Woe Is Me! “I Feel Like a Fraud. How Do I Stop This Self‑Confidence Spiral?”
Woe Is Me! is a series in which The Swaddle team indulges your pity party with advice you’ll probably ignore.
“I’m a high school senior who’s giving competitive exams. Everyone has very high expectations from me due to coaching ranking and score, but over the last few months, I’ve been feeling like a fraud. The score on the paper looks like it belongs to anyone but me; my self-confidence is going down and I’m finding it hard to live every day normally because of the expectations everyone has from me. I feel like a failure even when others don’t feel that way. What should I do?“
— Not a phony
DR: Welcome to the world of impostor syndrome! I read somewhere that if your immediate environment — be it your peer group or your family — values achievements above all else, it makes you more vulnerable to feel like an impostor. Reading your woe makes me feel that applies to you. Perhaps, trying to attach lesser value to you family’s expectations, or not trying to be perfect all the time could help? I’ve found those things generally helpful, too — not just in terms of dealing with impostorism. But, then again, I don’t quite know the exact way to exorcise it. Depending on how much it’s getting in the way of your self-esteem, or impacting the things you care for, you can consider seeking help from a therapist. If you depend on your parents for monetary needs and they don’t believe in “mental health” like many Indian parents (I may be projecting, though; sorry) perhaps, you can tell them you want to see a counselor help you deal with external expectations better, and ensure the pressure doesn’t get in the way of your achievements. Alternatively, you could try looking for therapists who have been offering their services for free since the pandemic began. In the meantime, would it help to know you’re not alone? You’re in good company, in fact — Lupita Nyong’o, Meryl Streep, Emma Watson, Tom Hanks, and Lady Gaga are a part of this club too!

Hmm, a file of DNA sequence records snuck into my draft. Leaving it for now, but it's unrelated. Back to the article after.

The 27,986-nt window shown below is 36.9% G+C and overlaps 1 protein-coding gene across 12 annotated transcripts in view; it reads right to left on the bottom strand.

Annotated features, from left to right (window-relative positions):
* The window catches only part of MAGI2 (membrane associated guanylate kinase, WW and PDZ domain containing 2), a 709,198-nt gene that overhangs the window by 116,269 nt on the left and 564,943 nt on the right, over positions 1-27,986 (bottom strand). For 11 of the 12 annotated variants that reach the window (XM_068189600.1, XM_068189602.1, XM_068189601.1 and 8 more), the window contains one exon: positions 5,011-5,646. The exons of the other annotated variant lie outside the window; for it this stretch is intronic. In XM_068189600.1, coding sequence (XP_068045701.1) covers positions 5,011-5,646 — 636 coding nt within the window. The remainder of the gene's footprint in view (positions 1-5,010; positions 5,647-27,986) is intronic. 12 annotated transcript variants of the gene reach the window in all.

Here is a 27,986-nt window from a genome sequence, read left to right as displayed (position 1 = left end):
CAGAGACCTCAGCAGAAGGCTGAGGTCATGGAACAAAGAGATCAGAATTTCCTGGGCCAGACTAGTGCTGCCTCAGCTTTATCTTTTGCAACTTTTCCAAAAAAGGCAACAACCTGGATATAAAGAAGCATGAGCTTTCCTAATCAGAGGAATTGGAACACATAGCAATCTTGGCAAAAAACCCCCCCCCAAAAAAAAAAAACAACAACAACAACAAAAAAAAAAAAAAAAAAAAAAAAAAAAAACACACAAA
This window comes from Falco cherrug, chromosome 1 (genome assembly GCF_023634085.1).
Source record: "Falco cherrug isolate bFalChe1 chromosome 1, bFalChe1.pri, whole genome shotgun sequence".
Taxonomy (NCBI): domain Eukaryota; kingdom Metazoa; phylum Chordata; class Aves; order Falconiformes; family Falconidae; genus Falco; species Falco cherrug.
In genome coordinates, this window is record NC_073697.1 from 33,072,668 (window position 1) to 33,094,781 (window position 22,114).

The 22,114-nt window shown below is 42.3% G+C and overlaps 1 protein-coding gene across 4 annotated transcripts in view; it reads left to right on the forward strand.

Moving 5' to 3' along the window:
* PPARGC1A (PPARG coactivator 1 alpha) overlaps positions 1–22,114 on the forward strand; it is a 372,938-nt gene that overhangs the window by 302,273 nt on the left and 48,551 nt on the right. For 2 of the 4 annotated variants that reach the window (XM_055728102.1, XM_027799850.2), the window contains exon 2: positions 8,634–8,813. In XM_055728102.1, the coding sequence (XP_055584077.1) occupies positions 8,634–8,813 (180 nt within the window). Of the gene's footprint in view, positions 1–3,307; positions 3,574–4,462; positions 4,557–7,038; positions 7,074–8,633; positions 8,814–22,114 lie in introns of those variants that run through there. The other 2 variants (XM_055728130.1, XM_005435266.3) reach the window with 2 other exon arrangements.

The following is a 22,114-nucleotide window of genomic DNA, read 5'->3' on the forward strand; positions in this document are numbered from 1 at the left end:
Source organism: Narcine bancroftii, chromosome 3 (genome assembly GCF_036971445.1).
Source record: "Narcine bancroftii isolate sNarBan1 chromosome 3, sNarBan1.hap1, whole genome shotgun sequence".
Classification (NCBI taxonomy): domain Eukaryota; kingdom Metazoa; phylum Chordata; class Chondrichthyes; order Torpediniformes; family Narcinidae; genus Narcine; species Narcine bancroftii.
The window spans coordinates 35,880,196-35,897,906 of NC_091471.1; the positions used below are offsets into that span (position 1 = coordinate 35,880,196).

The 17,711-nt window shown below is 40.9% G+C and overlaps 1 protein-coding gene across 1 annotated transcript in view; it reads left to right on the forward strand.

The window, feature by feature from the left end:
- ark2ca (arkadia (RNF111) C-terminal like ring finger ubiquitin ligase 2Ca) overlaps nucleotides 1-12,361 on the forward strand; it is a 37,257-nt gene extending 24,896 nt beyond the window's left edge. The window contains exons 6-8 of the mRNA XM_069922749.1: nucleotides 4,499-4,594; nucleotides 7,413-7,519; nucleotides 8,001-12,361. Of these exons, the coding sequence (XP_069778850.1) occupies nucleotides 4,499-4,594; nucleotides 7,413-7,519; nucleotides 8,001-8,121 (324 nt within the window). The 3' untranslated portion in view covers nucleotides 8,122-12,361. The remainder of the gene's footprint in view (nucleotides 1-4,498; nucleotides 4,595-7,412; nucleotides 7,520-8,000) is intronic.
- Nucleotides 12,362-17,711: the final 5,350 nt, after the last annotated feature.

PB: Hey, I can empathize — students who are part of this incredibly toxic competitive exam culture are under way too much pressure, and it really takes a toll. I’m assuming you spend most of your time studying and in coaching classes, which is ridiculously demanding. A culture that prioritizes marks and excellence above all, can make you feel like an imposter — and leave you feeling like none of it is actually up to you. Your intelligence is a credit to you, most definitely.
Unfortunately, this doesn’t seem to be a problem I can try to solve, but, perhaps, I can offer some words of comfort. There’s so, so much more to life than academics — but I get that most parents do not understand that. If your parents are amenable and you feel like you can speak to them, please let them know that you feel this pressure. Maybe you can find a way to make your current life better together. If not, I can only offer the promise of hope — a hopeful future of independence, and a chance to find a new way of life on your terms.
But I sincerely hope you and your family can find a way to keep the balance in your life. Academics are important, but so is everything else. Have some chai, maybe? With lots of ginger!
RN: Clearly you’re not failing at all! The competitive exam system is designed to suck the life and soul out of everyone regardless of their performance. If you feel disassociated from your results, it’s okay. If you feel like a fraud, think of it as faking it until you make it. All this is so illusory that if you accept your emotional reality rather than trying to fight it, you may eventually come to a place of peace. Competitive exams are a short phase in people’s lives and before long, you’ll be through with this cycle and can actually pause and slow down. It’s temporary, and you’re nearly at the finish line.
SM: You are not alone. A lot of young people today struggle with imposter syndrome and find it difficult to believe in their capabilities. Ironically, this feeling of being an imposter becomes worse when you’re getting positive feedback. I know it can be hard to deal with being a high school student who’s giving competitive exams, but it can be a formative moment when you change your relationship with your capabilities and confidence. I’d strongly suggest beginning to seek therapy in whatever form is accessible to you. The most important way to work through this is to talk about your feelings and emotions, and overcome them.
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